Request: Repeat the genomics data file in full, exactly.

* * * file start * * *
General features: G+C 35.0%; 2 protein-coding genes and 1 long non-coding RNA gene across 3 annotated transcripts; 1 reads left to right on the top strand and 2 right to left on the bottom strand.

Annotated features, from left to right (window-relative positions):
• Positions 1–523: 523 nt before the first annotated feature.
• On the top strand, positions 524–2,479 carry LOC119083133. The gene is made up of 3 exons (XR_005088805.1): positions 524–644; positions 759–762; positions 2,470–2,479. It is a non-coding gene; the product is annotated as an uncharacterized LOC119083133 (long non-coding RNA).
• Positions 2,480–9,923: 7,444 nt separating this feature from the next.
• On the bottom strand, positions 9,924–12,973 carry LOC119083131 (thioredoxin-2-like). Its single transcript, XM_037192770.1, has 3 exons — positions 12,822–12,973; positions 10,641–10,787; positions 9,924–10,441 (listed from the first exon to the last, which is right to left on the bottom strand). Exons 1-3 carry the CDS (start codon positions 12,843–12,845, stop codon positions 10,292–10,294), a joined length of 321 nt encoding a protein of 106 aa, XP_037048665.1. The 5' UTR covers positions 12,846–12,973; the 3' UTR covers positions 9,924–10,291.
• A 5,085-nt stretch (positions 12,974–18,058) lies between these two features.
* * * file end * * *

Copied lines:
General features: G+C 35.0%; 2 protein-coding genes and 1 long non-coding RNA gene across 3 annotated transcripts; 1 reads left to right on the top strand and 2 right to left on the bottom strand.

Annotated features, from left to right (window-relative positions):
• Positions 1–523: 523 nt before the first annotated feature.
• On the top strand, positions 524–2,479 carry LOC119083133. The gene is made up of 3 exons (XR_005088805.1): positions 524–644; positions 759–762; positions 2,470–2,479. It is a non-coding gene; the product is annotated as an uncharacterized LOC119083133 (long non-coding RNA).
• Positions 2,480–9,923: 7,444 nt separating this feature from the next.
• On the bottom strand, positions 9,924–12,973 carry LOC119083131 (thioredoxin-2-like). Its single transcript, XM_037192770.1, has 3 exons — positions 12,822–12,973; positions 10,641–10,787; positions 9,924–10,441 (listed from the first exon to the last, which is right to left on the bottom strand). Exons 1-3 carry the CDS (start codon positions 12,843–12,845, stop codon positions 10,292–10,294), a joined length of 321 nt encoding a protein of 106 aa, XP_037048665.1. The 5' UTR covers positions 12,846–12,973; the 3' UTR covers positions 9,924–10,291.
• A 5,085-nt stretch (positions 12,974–18,058) lies between these two features.